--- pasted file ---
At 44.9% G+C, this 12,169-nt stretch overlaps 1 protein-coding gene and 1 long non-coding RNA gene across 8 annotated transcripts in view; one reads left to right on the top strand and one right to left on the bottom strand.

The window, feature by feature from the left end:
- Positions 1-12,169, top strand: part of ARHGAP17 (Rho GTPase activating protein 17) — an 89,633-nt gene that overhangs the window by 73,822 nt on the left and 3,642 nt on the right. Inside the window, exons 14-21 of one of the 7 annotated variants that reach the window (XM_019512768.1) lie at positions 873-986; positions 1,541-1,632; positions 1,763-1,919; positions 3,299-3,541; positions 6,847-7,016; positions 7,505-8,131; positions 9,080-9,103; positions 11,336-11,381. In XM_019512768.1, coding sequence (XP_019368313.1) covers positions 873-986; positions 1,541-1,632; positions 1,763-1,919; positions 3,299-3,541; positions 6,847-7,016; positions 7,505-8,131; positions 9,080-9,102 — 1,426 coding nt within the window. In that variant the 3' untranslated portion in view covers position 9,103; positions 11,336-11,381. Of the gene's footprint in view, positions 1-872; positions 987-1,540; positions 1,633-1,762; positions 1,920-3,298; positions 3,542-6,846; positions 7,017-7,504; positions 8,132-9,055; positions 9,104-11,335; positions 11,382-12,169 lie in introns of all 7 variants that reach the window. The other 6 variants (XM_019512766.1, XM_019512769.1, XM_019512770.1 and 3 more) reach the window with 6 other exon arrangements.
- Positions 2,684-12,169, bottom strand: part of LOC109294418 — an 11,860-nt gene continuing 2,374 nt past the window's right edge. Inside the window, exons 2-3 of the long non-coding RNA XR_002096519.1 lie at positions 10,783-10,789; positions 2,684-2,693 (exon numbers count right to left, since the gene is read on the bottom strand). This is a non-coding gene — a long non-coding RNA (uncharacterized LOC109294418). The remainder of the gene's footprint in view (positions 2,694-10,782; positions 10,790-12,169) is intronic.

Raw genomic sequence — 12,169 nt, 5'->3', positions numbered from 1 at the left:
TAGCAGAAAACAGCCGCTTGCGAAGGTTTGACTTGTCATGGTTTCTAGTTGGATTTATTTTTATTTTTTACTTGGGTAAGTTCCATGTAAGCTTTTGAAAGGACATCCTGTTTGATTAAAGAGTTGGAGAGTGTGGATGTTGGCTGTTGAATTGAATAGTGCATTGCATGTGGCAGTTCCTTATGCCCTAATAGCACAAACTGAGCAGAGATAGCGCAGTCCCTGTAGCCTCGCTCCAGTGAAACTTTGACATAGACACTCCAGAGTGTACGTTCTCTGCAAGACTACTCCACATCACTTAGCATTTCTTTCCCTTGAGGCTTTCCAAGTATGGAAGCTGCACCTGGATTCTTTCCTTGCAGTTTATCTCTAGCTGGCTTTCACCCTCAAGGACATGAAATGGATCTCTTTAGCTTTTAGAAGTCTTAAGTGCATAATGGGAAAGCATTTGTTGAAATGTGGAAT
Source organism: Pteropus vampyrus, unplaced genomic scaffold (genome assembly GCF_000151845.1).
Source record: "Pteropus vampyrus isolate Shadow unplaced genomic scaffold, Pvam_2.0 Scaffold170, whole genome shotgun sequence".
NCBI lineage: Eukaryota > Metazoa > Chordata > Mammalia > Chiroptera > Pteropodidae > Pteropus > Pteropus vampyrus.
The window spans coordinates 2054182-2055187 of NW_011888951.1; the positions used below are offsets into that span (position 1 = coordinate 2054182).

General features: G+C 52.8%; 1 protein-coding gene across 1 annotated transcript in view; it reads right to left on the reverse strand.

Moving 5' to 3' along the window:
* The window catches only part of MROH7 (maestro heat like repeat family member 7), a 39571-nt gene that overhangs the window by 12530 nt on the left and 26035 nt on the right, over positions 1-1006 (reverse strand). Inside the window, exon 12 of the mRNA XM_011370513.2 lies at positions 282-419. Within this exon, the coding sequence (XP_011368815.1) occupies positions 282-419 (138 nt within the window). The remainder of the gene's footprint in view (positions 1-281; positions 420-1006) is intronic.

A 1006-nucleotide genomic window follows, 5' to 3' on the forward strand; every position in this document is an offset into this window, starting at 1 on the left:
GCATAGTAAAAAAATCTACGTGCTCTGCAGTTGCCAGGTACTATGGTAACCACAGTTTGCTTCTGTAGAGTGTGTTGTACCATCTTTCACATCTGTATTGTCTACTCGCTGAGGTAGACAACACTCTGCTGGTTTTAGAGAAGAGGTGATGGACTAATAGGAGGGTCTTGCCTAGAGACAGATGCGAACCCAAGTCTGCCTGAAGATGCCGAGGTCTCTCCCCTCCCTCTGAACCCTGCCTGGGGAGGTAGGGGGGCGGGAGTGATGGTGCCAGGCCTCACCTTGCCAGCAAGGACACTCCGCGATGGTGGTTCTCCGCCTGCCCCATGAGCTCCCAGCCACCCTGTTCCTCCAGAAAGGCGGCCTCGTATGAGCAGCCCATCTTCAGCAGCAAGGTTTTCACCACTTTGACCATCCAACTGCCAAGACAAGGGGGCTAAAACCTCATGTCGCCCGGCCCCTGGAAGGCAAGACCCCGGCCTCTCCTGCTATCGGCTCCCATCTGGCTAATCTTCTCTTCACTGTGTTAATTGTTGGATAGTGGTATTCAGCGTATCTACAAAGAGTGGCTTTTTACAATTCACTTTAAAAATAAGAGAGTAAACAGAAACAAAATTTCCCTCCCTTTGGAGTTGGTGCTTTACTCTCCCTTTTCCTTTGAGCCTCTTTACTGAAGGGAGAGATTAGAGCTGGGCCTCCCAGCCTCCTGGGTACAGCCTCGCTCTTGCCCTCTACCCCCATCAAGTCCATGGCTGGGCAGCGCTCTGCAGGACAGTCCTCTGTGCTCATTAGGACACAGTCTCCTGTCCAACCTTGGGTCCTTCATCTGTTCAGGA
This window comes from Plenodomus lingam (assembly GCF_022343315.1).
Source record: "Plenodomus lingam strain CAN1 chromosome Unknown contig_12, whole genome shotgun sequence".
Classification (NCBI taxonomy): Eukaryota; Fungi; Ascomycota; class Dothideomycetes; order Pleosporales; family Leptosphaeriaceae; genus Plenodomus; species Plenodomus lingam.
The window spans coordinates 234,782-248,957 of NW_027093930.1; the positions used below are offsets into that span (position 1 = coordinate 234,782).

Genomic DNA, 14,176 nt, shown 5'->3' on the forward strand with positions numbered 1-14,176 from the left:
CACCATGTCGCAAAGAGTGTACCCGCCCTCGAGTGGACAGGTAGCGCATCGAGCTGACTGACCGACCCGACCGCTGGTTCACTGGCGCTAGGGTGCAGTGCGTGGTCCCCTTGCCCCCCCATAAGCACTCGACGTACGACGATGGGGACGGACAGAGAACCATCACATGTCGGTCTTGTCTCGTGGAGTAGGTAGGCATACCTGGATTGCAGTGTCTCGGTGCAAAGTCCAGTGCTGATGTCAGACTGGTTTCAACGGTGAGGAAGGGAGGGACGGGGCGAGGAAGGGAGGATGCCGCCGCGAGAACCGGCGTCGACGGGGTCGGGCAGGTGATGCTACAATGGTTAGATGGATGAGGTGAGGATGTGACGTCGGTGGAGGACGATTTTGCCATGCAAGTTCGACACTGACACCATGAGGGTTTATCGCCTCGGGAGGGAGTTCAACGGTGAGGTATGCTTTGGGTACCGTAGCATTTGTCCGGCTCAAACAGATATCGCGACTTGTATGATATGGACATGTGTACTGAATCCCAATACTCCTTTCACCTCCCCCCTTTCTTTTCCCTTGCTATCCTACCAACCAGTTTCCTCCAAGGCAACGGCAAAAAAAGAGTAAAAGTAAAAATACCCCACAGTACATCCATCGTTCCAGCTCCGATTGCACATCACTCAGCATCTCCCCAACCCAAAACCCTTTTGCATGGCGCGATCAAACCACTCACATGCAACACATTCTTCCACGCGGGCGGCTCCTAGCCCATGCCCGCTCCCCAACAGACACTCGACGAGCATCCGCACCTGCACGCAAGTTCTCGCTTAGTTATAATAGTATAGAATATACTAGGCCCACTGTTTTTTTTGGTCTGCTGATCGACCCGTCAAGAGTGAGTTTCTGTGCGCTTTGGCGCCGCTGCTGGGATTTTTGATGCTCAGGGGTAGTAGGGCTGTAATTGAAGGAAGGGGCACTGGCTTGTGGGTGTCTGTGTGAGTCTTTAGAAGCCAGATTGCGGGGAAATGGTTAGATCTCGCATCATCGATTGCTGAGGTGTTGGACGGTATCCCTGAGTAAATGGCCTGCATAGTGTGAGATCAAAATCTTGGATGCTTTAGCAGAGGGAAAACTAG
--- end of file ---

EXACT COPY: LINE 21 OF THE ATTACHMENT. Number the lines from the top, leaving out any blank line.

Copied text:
CACCATGTCGCAAAGAGTGTACCCGCCCTCGAGTGGACAGGTAGCGCATCGAGCTGACTGACCGACCCGACCGCTGGTTCACTGGCGCTAGGGTGCAGTGCGTGGTCCCCTTGCCCCCCCATAAGCACTCGACGTACGACGATGGGGACGGACAGAGAACCATCACATGTCGGTCTTGTCTCGTGGAGTAGGTAGGCATACCTGGATTGCAGTGTCTCGGTGCAAAGTCCAGTGCTGATGTCAGACTGGTTTCAACGGTGAGGAAGGGAGGGACGGGGCGAGGAAGGGAGGATGCCGCCGCGAGAACCGGCGTCGACGGGGTCGGGCAGGTGATGCTACAATGGTTAGATGGATGAGGTGAGGATGTGACGTCGGTGGAGGACGATTTTGCCATGCAAGTTCGACACTGACACCATGAGGGTTTATCGCCTCGGGAGGGAGTTCAACGGTGAGGTATGCTTTGGGTACCGTAGCATTTGTCCGGCTCAAACAGATATCGCGACTTGTATGATATGGACATGTGTACTGAATCCCAATACTCCTTTCACCTCCCCCCTTTCTTTTCCCTTGCTATCCTACCAACCAGTTTCCTCCAAGGCAACGGCAAAAAAAGAGTAAAAGTAAAAATACCCCACAGTACATCCATCGTTCCAGCTCCGATTGCACATCACTCAGCATCTCCCCAACCCAAAACCCTTTTGCATGGCGCGATCAAACCACTCACATGCAACACATTCTTCCACGCGGGCGGCTCCTAGCCCATGCCCGCTCCCCAACAGACACTCGACGAGCATCCGCACCTGCACGCAAGTTCTCGCTTAGTTATAATAGTATAGAATATACTAGGCCCACTGTTTTTTTTGGTCTGCTGATCGACCCGTCAAGAGTGAGTTTCTGTGCGCTTTGGCGCCGCTGCTGGGATTTTTGATGCTCAGGGGTAGTAGGGCTGTAATTGAAGGAAGGGGCACTGGCTTGTGGGTGTCTGTGTGAGTCTTTAGAAGCCAGATTGCGGGGAAATGGTTAGATCTCGCATCATCGATTGCTGAGGTGTTGGACGGTATCCCTGAGTAAATGGCCTGCATAGTGTGAGATCAAAATCTTGGATGCTTTAGCAGAGGGAAAACTAG